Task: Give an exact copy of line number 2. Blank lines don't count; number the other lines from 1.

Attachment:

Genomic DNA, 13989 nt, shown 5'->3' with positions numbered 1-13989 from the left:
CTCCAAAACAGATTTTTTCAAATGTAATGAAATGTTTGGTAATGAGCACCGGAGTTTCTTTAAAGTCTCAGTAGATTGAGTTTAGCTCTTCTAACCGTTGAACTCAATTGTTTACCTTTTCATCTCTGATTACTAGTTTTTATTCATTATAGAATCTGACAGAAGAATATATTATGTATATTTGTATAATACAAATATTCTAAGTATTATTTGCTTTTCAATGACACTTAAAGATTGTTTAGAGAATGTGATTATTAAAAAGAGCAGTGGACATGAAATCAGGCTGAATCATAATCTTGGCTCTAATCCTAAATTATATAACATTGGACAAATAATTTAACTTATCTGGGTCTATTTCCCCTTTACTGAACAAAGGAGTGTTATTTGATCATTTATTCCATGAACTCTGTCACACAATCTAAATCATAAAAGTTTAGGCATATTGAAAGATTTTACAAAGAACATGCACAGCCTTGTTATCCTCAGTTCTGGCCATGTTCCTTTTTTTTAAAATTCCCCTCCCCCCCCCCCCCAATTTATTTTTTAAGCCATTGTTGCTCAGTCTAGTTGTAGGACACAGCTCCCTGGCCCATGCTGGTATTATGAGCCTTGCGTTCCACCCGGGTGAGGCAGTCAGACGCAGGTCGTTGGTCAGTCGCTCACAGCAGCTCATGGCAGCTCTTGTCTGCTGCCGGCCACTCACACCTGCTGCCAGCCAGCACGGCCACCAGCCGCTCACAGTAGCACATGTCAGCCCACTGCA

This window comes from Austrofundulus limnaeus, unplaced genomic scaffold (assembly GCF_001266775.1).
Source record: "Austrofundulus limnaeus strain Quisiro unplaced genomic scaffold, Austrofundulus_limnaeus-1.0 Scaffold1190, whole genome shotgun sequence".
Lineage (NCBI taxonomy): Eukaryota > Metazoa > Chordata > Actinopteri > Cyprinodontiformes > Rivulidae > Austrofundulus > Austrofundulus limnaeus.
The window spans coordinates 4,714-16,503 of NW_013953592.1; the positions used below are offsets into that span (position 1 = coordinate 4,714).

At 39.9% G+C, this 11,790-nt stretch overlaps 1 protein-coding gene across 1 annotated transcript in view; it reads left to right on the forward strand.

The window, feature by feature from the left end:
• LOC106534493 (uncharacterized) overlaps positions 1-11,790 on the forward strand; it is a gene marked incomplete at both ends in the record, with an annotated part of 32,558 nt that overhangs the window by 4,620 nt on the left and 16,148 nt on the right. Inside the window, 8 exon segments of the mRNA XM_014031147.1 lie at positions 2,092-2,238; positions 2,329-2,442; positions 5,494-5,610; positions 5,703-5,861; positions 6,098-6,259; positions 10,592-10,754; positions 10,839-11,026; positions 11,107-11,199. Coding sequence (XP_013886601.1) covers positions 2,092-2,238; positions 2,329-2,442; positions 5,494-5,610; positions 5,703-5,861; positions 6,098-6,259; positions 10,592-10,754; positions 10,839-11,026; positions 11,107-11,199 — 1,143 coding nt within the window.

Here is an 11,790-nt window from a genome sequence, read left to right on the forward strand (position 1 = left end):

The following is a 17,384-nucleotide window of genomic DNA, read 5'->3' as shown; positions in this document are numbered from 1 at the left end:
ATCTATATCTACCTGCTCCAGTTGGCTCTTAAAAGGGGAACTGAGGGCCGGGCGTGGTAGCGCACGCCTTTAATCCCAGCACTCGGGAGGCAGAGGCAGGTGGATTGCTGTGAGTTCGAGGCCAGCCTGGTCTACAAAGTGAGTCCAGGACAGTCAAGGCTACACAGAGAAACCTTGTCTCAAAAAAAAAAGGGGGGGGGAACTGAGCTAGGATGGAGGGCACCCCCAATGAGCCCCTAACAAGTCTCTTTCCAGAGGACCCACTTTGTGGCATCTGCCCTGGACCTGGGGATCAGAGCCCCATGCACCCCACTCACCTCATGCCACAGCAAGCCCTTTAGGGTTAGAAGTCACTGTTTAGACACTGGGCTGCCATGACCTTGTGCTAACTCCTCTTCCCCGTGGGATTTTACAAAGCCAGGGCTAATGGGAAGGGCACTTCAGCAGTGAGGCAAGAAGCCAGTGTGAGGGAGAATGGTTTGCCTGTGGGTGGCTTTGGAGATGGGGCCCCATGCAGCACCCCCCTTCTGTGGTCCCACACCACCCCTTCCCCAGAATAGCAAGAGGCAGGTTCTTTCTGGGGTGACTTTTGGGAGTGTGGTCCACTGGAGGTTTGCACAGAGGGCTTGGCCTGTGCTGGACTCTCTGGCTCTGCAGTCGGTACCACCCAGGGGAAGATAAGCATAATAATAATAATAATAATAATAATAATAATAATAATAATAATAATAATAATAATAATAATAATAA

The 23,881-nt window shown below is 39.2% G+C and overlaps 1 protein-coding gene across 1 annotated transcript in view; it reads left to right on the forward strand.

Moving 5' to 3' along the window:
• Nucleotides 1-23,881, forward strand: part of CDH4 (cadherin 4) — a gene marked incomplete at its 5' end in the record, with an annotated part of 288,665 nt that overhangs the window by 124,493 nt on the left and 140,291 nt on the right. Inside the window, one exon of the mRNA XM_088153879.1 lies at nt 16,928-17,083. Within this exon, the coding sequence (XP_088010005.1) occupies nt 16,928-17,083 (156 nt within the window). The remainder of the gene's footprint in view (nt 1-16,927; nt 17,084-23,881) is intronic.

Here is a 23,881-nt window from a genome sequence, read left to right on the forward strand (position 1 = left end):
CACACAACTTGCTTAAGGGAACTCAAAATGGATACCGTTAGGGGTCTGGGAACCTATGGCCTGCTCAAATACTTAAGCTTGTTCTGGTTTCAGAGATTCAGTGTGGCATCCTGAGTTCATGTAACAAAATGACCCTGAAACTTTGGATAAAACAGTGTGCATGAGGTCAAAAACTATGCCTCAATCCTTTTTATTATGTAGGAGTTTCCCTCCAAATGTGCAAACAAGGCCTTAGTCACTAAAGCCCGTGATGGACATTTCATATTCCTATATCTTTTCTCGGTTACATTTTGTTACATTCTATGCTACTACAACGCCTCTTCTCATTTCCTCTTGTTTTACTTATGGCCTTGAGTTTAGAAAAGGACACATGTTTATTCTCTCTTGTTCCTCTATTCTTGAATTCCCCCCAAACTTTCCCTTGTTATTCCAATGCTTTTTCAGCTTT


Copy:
CTCCAAAACAGATTTTTTCAAATGTAATGAAATGTTTGGTAATGAGCACCGGAGTTTCTTTAAAGTCTCAGTAGATTGAGTTTAGCTCTTCTAACCGTTGAACTCAATTGTTTACCTTTTCATCTCTGATTACTAGTTTTTATTCATTATAGAATCTGACAGAAGAATATATTATGTATATTTGTATAATACAAATATTCTAAGTATTATTTGCTTTTCAATGACACTTAAAGATTGTTTAGAGAATGTGATTATTAAAAAGAGCAGTGGACATGAAATCAGGCTGAATCATAATCTTGGCTCTAATCCTAAATTATATAACATTGGACAAATAATTTAACTTATCTGGGTCTATTTCCCCTTTACTGAACAAAGGAGTGTTATTTGATCATTTATTCCATGAACTCTGTCACACAATCTAAATCATAAAAGTTTAGGCATATTGAAAGATTTTACAAAGAACATGCACAGCCTTGTTATCCTCAGTTCTGGCCATGTTCCTTTTTTTTAAAATTCCCCTCCCCCCCCCCCCCAATTTATTTTTTAAGCCATTGTTGCTCAGTCTAGTTGTAGGACACAGCTCCCTGGCCCATGCTGGTATTATGAGCCTTGCGTTCCACCCGGGTGAGGCAGTCAGACGCAGGTCGTTGGTCAGTCGCTCACAGCAGCTCATGGCAGCTCTTGTCTGCTGCCGGCCACTCACACCTGCTGCCAGCCAGCACGGCCACCAGCCGCTCACAGTAGCACATGTCAGCCCACTGCA